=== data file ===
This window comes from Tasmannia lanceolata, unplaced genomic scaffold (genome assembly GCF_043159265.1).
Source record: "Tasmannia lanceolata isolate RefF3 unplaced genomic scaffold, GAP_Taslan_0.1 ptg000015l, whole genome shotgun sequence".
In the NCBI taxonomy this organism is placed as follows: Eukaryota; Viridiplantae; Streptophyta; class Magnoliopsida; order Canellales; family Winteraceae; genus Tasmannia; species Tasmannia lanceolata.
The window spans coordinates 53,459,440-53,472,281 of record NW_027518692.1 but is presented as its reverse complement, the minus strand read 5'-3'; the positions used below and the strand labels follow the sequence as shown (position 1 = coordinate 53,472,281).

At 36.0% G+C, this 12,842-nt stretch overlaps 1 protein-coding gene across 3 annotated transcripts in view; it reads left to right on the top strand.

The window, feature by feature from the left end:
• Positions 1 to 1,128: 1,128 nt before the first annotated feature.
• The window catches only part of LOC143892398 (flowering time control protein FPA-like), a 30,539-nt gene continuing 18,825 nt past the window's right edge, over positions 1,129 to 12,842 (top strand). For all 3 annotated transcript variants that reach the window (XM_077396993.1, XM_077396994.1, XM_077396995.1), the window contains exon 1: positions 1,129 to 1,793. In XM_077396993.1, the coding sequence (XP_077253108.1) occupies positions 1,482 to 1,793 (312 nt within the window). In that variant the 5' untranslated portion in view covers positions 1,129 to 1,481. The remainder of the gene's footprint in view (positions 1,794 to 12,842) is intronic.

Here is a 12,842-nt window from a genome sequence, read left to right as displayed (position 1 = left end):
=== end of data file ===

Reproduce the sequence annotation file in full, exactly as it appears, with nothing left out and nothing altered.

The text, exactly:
This window comes from Tasmannia lanceolata, unplaced genomic scaffold (genome assembly GCF_043159265.1).
Source record: "Tasmannia lanceolata isolate RefF3 unplaced genomic scaffold, GAP_Taslan_0.1 ptg000015l, whole genome shotgun sequence".
In the NCBI taxonomy this organism is placed as follows: Eukaryota; Viridiplantae; Streptophyta; class Magnoliopsida; order Canellales; family Winteraceae; genus Tasmannia; species Tasmannia lanceolata.
The window spans coordinates 53,459,440-53,472,281 of record NW_027518692.1 but is presented as its reverse complement, the minus strand read 5'-3'; the positions used below and the strand labels follow the sequence as shown (position 1 = coordinate 53,472,281).

At 36.0% G+C, this 12,842-nt stretch overlaps 1 protein-coding gene across 3 annotated transcripts in view; it reads left to right on the top strand.

The window, feature by feature from the left end:
• Positions 1 to 1,128: 1,128 nt before the first annotated feature.
• The window catches only part of LOC143892398 (flowering time control protein FPA-like), a 30,539-nt gene continuing 18,825 nt past the window's right edge, over positions 1,129 to 12,842 (top strand). For all 3 annotated transcript variants that reach the window (XM_077396993.1, XM_077396994.1, XM_077396995.1), the window contains exon 1: positions 1,129 to 1,793. In XM_077396993.1, the coding sequence (XP_077253108.1) occupies positions 1,482 to 1,793 (312 nt within the window). In that variant the 5' untranslated portion in view covers positions 1,129 to 1,481. The remainder of the gene's footprint in view (positions 1,794 to 12,842) is intronic.

Here is a 12,842-nt window from a genome sequence, read left to right as displayed (position 1 = left end):